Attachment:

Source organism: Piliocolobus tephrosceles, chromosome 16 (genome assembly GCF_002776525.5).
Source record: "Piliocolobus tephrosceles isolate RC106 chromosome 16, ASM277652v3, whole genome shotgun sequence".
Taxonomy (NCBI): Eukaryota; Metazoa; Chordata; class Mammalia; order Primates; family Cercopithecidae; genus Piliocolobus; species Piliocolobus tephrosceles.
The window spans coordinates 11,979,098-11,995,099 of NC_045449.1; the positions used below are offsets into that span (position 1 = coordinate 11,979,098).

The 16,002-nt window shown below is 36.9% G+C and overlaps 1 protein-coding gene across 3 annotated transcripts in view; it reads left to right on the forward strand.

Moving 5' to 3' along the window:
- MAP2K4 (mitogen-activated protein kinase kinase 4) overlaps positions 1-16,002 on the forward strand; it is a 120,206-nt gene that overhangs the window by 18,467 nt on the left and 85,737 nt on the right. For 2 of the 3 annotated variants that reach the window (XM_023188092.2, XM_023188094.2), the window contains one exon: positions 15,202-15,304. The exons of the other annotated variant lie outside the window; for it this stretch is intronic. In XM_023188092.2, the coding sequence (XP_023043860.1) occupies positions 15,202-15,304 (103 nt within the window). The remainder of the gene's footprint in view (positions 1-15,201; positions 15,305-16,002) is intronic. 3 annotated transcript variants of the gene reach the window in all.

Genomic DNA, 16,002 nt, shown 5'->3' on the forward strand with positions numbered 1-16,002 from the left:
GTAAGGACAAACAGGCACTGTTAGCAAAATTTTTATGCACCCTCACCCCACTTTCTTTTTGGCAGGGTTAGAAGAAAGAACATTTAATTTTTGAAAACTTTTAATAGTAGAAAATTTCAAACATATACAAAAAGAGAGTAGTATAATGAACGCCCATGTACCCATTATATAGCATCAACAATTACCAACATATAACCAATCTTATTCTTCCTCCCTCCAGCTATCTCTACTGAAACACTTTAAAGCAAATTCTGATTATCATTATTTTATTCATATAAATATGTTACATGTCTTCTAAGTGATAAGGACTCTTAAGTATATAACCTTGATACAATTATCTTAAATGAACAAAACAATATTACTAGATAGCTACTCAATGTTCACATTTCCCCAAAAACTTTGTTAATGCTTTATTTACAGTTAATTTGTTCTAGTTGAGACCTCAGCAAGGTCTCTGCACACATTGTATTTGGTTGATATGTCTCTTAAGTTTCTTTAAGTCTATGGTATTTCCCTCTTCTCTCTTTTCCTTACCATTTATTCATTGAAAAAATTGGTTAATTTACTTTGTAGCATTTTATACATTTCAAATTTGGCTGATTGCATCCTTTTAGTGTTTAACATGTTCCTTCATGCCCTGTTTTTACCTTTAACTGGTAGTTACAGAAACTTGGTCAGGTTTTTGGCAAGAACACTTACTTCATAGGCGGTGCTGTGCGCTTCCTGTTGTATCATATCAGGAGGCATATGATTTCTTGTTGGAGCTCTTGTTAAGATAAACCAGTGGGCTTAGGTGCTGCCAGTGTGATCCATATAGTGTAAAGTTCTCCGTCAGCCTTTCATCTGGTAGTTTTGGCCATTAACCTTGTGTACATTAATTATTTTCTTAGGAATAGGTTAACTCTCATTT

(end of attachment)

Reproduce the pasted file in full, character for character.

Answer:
Source organism: Piliocolobus tephrosceles, chromosome 16 (genome assembly GCF_002776525.5).
Source record: "Piliocolobus tephrosceles isolate RC106 chromosome 16, ASM277652v3, whole genome shotgun sequence".
Taxonomy (NCBI): Eukaryota; Metazoa; Chordata; class Mammalia; order Primates; family Cercopithecidae; genus Piliocolobus; species Piliocolobus tephrosceles.
The window spans coordinates 11,979,098-11,995,099 of NC_045449.1; the positions used below are offsets into that span (position 1 = coordinate 11,979,098).

The 16,002-nt window shown below is 36.9% G+C and overlaps 1 protein-coding gene across 3 annotated transcripts in view; it reads left to right on the forward strand.

Moving 5' to 3' along the window:
- MAP2K4 (mitogen-activated protein kinase kinase 4) overlaps positions 1-16,002 on the forward strand; it is a 120,206-nt gene that overhangs the window by 18,467 nt on the left and 85,737 nt on the right. For 2 of the 3 annotated variants that reach the window (XM_023188092.2, XM_023188094.2), the window contains one exon: positions 15,202-15,304. The exons of the other annotated variant lie outside the window; for it this stretch is intronic. In XM_023188092.2, the coding sequence (XP_023043860.1) occupies positions 15,202-15,304 (103 nt within the window). The remainder of the gene's footprint in view (positions 1-15,201; positions 15,305-16,002) is intronic. 3 annotated transcript variants of the gene reach the window in all.

Genomic DNA, 16,002 nt, shown 5'->3' on the forward strand with positions numbered 1-16,002 from the left:
GTAAGGACAAACAGGCACTGTTAGCAAAATTTTTATGCACCCTCACCCCACTTTCTTTTTGGCAGGGTTAGAAGAAAGAACATTTAATTTTTGAAAACTTTTAATAGTAGAAAATTTCAAACATATACAAAAAGAGAGTAGTATAATGAACGCCCATGTACCCATTATATAGCATCAACAATTACCAACATATAACCAATCTTATTCTTCCTCCCTCCAGCTATCTCTACTGAAACACTTTAAAGCAAATTCTGATTATCATTATTTTATTCATATAAATATGTTACATGTCTTCTAAGTGATAAGGACTCTTAAGTATATAACCTTGATACAATTATCTTAAATGAACAAAACAATATTACTAGATAGCTACTCAATGTTCACATTTCCCCAAAAACTTTGTTAATGCTTTATTTACAGTTAATTTGTTCTAGTTGAGACCTCAGCAAGGTCTCTGCACACATTGTATTTGGTTGATATGTCTCTTAAGTTTCTTTAAGTCTATGGTATTTCCCTCTTCTCTCTTTTCCTTACCATTTATTCATTGAAAAAATTGGTTAATTTACTTTGTAGCATTTTATACATTTCAAATTTGGCTGATTGCATCCTTTTAGTGTTTAACATGTTCCTTCATGCCCTGTTTTTACCTTTAACTGGTAGTTACAGAAACTTGGTCAGGTTTTTGGCAAGAACACTTACTTCATAGGCGGTGCTGTGCGCTTCCTGTTGTATCATATCAGGAGGCATATGATTTCTTGTTGGAGCTCTTGTTAAGATAAACCAGTGGGCTTAGGTGCTGCCAGTGTGATCCATATAGTGTAAAGTTCTCCGTCAGCCTTTCATCTGGTAGTTTTGGCCATTAACCTTGTGTACATTAATTATTTTCTTAGGAATAGGTTAACTCTCATTT